Len Waters and his WW11 Black Magic
The extraordinary story of Australia’s first Indigenous fighter pilot Len Waters is told in a new book to be released on July 2.
Waters, a Gamilaraay man who was born at the Euraba Aboriginal Mission near Boomi in New South Wales, was 18 when he joined the Royal Australian Air Force in 1942.
Two years later he joined the No. 78 Squadron and served in what is now Indonesia, flying a Kittyhawk named Black Magicfor much of his service, dive-bombing Japanese strangleholds in the region and carrying out a total of 95 missions in his nine months of service.
Waters died in 1993 aged 69.
The story of his life has been told by former journalist and author Peter Rees in The Missing Man, which is published by Allen & Unwin, (RRP $32.99)a and available from all good book stores.
In this extract from the book, Waters has just been matched with his new plane. It is 1945.
To this point, Waters had flown nine different Kitty-hawks in 78 Squadron and had yet to call one his own. It was an obvious choice: Kittyhawk A-29-575 HU-E, with Black Magic emblazoned on its cowl, went to him and would remain his for the rest of the war. The ground staff derived much amusement from the allocation, and Waters likewise thought it fitting.
He took Black Magic for a 45-minute test flight on 20 January and immediately felt at home. Recalling the eerie coincidence later in life, Waters commented: ‘Was that fate or what?! What an omen—and I’m not a believer.’ Waters clearly felt an affinity with Black Magic from the start. Although he was ‘not a believer’, superstition was common among pilots in war—from lucky charms or mascots to peeing on the rear wheel before a mission. Pilots have even been known to put their chewed gum on the wing to tilt the scales of luck in their favour.
Leading Aircraftman Arnie Nunn, a member of the ground crew of No. 114 Mobile Control and Reporting Unit, saw the bond that soon developed between Waters and his Kittyhawk: “I used to walk around it with Lenny. He reckoned it was a great plane—he loved it.’
Next day, January 21, Waters climbed into Black Magic’s cockpit to undertake the first operation in his new fighter. He was among 19 Kittyhawks that left to bomb and strafe building yards on Tahoelandang Island, but, failing to locate the target because of the weather, they returned to base.
Being the wet season, this was not an uncommon occurrence owing to low cloud.
On January 24, Dick Sudlow led another 11 Kittyhawks, including Waters in Black Magic, to bomb and strafe a bivouac to the east of Kaoe No. 1 airstrip in the Halmaheras.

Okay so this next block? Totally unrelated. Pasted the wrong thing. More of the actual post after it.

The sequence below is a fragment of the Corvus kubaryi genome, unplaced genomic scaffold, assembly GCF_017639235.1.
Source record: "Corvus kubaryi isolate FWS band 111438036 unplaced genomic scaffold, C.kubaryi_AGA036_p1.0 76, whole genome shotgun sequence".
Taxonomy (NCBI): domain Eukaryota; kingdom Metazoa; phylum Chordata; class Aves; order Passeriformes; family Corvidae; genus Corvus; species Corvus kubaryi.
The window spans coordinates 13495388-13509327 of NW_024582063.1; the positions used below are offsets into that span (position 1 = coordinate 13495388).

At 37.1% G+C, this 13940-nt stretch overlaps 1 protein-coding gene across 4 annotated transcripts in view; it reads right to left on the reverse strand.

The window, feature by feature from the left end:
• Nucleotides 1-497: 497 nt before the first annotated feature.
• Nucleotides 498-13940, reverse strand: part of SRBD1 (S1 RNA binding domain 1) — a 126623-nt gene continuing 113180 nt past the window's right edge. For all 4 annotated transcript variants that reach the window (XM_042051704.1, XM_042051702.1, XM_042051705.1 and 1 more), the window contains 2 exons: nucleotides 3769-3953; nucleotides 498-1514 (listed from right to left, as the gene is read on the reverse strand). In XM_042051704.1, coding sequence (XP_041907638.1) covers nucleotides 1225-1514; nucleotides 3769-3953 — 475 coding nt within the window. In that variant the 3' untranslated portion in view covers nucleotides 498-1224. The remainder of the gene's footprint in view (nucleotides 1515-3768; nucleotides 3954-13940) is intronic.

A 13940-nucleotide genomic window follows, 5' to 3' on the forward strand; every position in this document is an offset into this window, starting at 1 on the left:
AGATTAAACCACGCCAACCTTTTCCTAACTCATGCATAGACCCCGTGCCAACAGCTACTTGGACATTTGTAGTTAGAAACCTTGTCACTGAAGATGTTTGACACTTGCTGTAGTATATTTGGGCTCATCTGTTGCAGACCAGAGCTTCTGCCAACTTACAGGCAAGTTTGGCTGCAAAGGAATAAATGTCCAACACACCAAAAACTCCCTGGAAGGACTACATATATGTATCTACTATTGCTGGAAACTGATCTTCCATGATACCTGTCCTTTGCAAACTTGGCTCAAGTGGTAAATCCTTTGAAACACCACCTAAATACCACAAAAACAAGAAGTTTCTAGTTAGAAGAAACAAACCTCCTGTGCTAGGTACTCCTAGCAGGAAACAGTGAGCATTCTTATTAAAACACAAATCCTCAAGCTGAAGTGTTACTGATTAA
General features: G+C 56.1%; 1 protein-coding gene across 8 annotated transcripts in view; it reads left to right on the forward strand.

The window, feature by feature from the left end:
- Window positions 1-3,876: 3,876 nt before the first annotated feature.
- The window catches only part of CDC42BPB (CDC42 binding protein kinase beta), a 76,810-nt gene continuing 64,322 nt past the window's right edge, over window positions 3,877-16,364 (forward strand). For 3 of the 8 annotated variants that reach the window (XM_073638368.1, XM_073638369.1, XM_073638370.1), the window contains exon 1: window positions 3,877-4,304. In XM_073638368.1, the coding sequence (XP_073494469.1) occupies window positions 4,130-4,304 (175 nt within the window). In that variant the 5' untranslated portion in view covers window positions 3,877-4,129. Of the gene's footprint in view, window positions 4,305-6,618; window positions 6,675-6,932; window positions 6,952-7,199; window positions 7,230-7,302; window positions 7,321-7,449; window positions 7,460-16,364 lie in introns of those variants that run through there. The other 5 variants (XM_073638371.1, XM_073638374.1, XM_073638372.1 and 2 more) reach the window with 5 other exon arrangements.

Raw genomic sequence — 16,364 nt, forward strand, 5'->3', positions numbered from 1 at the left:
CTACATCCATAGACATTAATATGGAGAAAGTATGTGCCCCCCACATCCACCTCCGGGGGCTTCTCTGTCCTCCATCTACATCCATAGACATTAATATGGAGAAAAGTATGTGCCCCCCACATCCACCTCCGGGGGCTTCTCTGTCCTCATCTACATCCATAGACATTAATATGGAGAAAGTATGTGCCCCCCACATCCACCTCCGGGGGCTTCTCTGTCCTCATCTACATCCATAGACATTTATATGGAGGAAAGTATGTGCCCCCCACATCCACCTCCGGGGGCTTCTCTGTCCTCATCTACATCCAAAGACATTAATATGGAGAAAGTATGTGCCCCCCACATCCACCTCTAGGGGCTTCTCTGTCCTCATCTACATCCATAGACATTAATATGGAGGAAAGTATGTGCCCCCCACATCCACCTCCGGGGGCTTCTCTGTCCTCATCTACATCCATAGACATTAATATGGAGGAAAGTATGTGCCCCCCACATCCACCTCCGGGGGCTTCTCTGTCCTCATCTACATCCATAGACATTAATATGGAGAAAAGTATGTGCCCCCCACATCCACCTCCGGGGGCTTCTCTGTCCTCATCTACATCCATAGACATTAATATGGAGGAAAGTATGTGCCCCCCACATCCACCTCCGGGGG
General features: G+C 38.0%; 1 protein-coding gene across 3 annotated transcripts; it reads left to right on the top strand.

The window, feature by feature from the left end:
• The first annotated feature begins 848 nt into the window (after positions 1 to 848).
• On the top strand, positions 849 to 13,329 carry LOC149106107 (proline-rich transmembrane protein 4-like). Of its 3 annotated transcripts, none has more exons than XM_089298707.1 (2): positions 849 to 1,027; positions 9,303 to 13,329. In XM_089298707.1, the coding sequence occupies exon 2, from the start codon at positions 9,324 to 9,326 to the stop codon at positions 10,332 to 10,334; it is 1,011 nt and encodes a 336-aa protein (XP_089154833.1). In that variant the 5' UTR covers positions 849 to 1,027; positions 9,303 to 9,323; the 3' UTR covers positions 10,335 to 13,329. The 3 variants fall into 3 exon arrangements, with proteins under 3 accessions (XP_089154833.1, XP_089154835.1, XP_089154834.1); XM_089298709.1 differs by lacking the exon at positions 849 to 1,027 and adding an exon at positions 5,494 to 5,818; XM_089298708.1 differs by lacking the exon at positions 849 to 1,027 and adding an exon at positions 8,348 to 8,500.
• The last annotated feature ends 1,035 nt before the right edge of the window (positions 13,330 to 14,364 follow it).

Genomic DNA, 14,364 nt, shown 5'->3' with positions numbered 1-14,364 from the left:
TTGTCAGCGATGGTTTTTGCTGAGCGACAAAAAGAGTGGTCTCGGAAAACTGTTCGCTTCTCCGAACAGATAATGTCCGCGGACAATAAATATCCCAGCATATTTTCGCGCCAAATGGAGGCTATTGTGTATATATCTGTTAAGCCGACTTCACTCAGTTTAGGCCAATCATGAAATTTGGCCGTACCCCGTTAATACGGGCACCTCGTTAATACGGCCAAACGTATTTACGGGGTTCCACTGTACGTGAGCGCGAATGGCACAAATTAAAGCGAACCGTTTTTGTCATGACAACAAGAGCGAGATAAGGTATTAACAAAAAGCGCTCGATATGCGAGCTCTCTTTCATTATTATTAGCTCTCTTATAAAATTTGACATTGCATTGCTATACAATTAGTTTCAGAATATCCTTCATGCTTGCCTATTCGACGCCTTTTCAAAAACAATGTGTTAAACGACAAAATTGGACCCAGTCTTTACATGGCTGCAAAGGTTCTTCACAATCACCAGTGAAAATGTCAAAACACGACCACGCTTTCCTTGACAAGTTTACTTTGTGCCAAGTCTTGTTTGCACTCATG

Waters wrote in his logbook, ‘Bags of A/A, 4 kites holed.’ A day later, 19 Kittyhawks set out on a mission to Tomohon, on the northern tip of the Celebes, targeting Japanese officers’ quarters.
The weather was so bad that a nearby alternative target at Manado was attacked instead. They met with heavy ack-ack. Despite this, Waters recorded in his logbook, ‘Good bombing.’ But there was much more to that brief entry. Waters was among those who bombed three bridges in the area. Up to that point, Manado had been an important Japanese coastal base in the Celebes. Neutralising it was a high priority.
Waters would later recall that the Japanese “were still very well armed over the Celebes Islands.” So strong were the enemy defences that during the raid, ‘I nearly bought it’. He later declared what happened:
It was fairly hot there, because we were pushing the Japs back all the time and, of course, they were still resisting. We had raided this place before. It was a little bay, a depot, like a base. It had motor torpedo boats and barges and that sort of thing and we dive-bombed and then we had to go down and strafe afterwards.
Waters was leading the fight at the time. He described how, having dropped his bombs at 3000ft, he began to pull out of the dive in order to come back around to strafe. ‘[But] I felt this clunk underneath me and thought, “I’ve got a hit there somewhere.”’ By this time, the pilots knew the type of anti-aircraft fire the Japanese were using, and he believed it to be a Japanese type of ‘pom-pom’—a 37-mm shell:
I knew it was pretty close to where I was sitting because I felt the jar and I was hoping, praying that it wasn’t a high-explosive shell—I thought that it is a two-hour flight from the Celebes to Morotai and I could almost hear the thing ticking behind my skull because one in five is a high-explosive shell . . . I felt this slug . . . lodged between my armour plating behind the nape of my neck and the 75-gallon high- octane fuel tank in the fuselage.
It was a long flight back. When coming in to land on arrival at Morotai, Waters alerted the other pilots in the flight as well as the ground crew:
I told the others to land and clear the strip, because I didn’t like what had happened to me. I came in on my own and I just taxied to the end of the strip and the armourers came over, and I said to them, ‘There is something underneath here.’ Luckily, underneath the belly of a Kittyhawk is fabric, between the armour plating and the 75-gallon fuel tank.
Now, if it had landed six or eight inches one way or the other, I wouldn’t be here talking about it today. The armourers looked up inside, ripped it open and it was there—it was a live 37-mm shell. Incidentally, it was a high-explosive shell. I tell you, it’s the smoothest landing I’ve ever made. I guarantee I could land it on eggs because I didn’t want to jar out what was there.